When Atlanta City Councilman Amir Farokhi noticed nearly $1 million earmarked for transportation infrastructure projects had gone unspent in his district, he thought, essentially: Who better to spend this than the constituents?
As part of a participatory budgeting program, the District 2 representative today kicks off the “Downtown Decides!” campaign, which asks Atlantans how they’d like to see the Renew Atlanta and TSPLOST monies allocated.
The $1 million, of course, wasn’t just floating in a void.
Kwanza Hall, Farokhi’s city council predecessor, had previously allocated some of that for infrastructure projects in downtown sections of District 2.
The rest was expected to be used for repaving efforts after the Atlanta Streetcar’s construction, but federal funding was identified for that project instead, Farokhi tells Curbed Atlanta.
This year, I learned nearly $1 million in Renew/TSPLOST funds dedicated for transportation improvements in District 2 Downtown were unspent. Tomorrow, we launch the City's 1st participatory budgeting program asking Downtowners how to spend it: https://t.co/9r6ivqByQZ https://t.co/hEty8fJpwi— Amir Farokhi (@AmirForATL) November 19, 2019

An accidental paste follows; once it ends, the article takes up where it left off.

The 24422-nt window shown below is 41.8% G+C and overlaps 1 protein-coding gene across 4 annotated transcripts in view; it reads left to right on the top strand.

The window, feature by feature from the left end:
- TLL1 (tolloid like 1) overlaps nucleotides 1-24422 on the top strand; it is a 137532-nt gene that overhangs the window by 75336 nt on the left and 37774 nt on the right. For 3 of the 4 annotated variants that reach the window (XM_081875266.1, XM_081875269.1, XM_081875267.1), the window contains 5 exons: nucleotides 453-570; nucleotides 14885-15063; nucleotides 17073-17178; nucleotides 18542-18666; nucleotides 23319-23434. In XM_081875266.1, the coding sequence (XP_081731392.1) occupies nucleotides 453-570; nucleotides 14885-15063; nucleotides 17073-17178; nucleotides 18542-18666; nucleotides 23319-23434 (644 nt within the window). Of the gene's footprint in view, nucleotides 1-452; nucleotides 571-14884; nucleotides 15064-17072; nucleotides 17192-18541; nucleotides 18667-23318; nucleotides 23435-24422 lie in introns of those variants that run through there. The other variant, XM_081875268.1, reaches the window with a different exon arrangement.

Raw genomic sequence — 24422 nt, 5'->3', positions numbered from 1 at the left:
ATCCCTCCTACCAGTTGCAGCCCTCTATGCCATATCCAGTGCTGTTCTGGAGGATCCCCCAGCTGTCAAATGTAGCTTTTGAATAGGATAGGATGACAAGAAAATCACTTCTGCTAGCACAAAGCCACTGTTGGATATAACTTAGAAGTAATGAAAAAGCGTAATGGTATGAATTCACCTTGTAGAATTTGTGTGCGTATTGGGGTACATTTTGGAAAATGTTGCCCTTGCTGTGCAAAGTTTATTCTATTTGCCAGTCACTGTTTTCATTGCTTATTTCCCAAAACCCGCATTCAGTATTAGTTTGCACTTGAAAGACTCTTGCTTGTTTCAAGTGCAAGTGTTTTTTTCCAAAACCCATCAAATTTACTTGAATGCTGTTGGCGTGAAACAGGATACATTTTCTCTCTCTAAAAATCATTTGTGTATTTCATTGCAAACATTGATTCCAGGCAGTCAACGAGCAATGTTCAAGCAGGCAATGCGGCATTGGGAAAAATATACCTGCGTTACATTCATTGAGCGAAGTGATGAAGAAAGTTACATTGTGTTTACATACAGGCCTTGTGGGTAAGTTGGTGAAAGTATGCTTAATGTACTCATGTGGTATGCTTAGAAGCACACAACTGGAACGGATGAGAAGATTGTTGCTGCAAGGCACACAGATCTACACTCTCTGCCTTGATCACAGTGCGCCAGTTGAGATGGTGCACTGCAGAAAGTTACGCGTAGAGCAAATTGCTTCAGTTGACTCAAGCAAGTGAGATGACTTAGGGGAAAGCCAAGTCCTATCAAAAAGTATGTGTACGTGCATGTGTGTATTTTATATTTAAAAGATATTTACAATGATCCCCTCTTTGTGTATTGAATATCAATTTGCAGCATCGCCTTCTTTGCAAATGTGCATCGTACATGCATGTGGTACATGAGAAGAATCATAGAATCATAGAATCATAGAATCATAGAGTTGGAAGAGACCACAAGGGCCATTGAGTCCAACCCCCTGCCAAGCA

Now, the new initiative gives downtown residents, students, workers, and visitors two months to submit ideas for projects that would improve the neighborhood’s transportation systems.
“This includes streets, sidewalks, crosswalks, intersections, lighting, bike lanes, parking spaces, and general use of public space,” states a City of Atlanta announcement.
Once the submission window closes, the city will take a few months to vet and price the proposals; ideas have to be legal and affordable, after all.
Then, in May, officials will open an online portal, through which Atlantans can vote on how they’d like to see the money spent.
The online system will allow participants to split the $1 million among projects, and the ones that garner the most interest would, in theory, be funded and realized.
“PB isn’t a new idea. It’s used the world over from Paris to Madrid, Seattle to Chicago,” Farokhi said in a press release. “Atlanta will be the first major city in the South to try it. Ideally, the project is successful and we can push for citywide expansion in next year’s budget.”